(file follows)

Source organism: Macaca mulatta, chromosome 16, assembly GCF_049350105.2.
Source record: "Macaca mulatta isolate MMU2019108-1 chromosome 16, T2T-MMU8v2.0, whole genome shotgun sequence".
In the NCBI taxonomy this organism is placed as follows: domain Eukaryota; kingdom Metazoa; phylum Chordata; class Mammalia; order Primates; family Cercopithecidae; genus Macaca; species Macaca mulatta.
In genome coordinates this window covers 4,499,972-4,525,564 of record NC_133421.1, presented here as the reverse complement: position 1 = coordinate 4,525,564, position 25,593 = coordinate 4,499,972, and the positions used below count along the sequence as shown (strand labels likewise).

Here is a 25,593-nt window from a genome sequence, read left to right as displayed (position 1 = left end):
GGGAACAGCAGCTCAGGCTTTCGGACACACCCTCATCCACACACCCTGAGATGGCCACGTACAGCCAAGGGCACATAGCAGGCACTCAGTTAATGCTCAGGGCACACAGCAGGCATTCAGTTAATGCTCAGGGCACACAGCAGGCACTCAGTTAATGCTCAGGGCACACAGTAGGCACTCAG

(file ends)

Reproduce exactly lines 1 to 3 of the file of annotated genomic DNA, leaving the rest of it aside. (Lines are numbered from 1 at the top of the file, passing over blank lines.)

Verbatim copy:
Source organism: Macaca mulatta, chromosome 16, assembly GCF_049350105.2.
Source record: "Macaca mulatta isolate MMU2019108-1 chromosome 16, T2T-MMU8v2.0, whole genome shotgun sequence".
In the NCBI taxonomy this organism is placed as follows: domain Eukaryota; kingdom Metazoa; phylum Chordata; class Mammalia; order Primates; family Cercopithecidae; genus Macaca; species Macaca mulatta.